By Payroll and Entitlements Editorial Staff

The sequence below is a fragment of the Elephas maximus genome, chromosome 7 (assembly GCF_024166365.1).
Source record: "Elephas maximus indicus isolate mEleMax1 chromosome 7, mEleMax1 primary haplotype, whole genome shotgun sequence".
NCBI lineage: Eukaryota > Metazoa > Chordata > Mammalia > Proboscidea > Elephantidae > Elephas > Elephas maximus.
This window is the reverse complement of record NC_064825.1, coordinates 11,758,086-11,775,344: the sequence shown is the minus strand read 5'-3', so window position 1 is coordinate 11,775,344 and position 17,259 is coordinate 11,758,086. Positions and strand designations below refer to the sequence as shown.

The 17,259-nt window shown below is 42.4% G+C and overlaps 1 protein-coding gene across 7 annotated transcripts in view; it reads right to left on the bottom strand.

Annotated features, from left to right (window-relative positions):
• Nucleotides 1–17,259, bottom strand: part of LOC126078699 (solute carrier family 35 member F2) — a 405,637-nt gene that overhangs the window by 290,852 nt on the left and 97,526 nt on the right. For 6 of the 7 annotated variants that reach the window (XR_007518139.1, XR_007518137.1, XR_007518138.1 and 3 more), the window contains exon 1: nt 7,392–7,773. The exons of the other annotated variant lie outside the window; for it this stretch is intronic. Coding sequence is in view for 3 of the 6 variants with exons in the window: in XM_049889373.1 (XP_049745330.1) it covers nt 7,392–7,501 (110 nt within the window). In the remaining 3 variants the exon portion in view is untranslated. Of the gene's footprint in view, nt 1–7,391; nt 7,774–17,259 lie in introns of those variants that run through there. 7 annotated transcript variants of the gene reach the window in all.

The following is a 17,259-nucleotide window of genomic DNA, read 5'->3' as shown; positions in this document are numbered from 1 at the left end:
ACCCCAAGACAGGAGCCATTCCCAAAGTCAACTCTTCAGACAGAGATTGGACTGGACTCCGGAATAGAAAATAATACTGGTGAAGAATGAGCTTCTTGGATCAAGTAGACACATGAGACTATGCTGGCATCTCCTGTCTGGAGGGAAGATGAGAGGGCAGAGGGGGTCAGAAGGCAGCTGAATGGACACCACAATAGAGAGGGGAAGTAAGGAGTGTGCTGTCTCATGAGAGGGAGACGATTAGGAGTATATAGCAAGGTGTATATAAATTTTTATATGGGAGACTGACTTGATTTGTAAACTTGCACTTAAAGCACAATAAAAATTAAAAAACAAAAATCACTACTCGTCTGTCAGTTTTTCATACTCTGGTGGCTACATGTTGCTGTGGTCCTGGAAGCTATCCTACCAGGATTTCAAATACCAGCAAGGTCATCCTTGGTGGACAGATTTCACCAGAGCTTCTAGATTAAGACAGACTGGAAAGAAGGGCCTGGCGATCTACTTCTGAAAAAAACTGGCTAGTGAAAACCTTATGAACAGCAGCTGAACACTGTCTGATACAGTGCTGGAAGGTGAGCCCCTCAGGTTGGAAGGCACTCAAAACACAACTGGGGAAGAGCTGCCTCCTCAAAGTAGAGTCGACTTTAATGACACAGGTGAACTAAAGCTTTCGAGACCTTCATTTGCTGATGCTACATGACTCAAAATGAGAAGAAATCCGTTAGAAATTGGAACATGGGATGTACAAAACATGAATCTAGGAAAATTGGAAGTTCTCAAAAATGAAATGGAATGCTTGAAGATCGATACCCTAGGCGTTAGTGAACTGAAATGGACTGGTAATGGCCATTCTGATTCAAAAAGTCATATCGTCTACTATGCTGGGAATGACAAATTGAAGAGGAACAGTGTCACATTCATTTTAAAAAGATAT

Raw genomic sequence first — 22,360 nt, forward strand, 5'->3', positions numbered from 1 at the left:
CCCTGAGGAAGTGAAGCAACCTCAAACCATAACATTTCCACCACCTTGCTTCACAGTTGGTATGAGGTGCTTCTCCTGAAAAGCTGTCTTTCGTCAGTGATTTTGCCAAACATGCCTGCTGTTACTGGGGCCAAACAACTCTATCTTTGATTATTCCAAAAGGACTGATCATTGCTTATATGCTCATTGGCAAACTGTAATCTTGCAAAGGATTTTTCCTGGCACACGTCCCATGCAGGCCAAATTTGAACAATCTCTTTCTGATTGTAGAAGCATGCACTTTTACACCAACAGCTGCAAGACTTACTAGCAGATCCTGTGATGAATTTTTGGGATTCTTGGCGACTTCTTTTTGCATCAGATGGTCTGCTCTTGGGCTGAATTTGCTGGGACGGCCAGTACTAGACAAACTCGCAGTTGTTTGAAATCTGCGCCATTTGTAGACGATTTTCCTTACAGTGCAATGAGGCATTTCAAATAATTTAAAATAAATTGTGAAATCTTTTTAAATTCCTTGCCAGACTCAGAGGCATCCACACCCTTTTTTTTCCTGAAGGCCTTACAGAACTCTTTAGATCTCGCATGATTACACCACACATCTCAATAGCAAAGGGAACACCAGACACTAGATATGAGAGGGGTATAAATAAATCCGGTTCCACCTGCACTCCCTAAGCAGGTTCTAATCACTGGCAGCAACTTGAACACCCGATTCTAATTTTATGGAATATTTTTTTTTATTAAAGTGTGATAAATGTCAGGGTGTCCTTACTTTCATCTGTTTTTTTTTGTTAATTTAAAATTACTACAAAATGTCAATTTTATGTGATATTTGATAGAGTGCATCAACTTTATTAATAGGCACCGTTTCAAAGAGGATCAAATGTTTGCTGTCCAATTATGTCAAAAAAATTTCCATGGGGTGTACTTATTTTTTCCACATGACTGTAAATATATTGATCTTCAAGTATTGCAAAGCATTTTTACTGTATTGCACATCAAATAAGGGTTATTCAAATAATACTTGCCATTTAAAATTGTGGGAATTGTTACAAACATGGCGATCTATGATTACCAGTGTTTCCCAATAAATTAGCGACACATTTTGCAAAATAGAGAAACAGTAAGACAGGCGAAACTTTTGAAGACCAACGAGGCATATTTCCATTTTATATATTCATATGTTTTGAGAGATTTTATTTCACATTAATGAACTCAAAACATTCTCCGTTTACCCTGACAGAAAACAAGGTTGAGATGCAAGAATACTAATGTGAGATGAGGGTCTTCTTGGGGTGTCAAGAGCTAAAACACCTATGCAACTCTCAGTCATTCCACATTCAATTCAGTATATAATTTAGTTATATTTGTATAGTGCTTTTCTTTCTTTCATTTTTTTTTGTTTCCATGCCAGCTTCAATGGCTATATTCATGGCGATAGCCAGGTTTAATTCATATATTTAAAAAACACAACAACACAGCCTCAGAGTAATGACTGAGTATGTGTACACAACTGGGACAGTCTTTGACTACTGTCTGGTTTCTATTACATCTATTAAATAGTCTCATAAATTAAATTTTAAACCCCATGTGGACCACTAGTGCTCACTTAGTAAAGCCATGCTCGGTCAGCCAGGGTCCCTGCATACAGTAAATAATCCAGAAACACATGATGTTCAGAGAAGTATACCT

Generally, the Social Security Act protects benefits from execution, levy, attachment, garnishment, or other legal process. Here, the beneficiary, a civilly committed sexual predator required to wear a GPS tracking device, argued that the pay-or-be-prosecuted penalty he faced from the State of Texas was a violation of the Act’s anti-attachment provision. The beneficiary’s only source of income was his disability benefits. He contended that requiring him to pay for his GPS monitoring under threat of criminal prosecution subjected his benefits to "other legal process" as prohibited by the statute. The Fifth Circuit considered the text of the statute and determined that the section needed to be read as a “whole phrase.” Moreover, the court looked to Supreme Court precedent and applied its holding to conclude that the threat of prosecution was not other legal process. Congress intended to protect beneficiaries from judicially enforced transfers. The threat of future action was not an exercise of judicial or quasi-judicial authority, as with levy, attachment, and garnishment. Therefore, criminalizing a sexual predator’s failure to pay for GPS monitoring was not other legal process as outlined in the Act. The decision of the district court was affirmed (Reed v. Taylor, CA-5, No. 17-20519, May 2, 2019).
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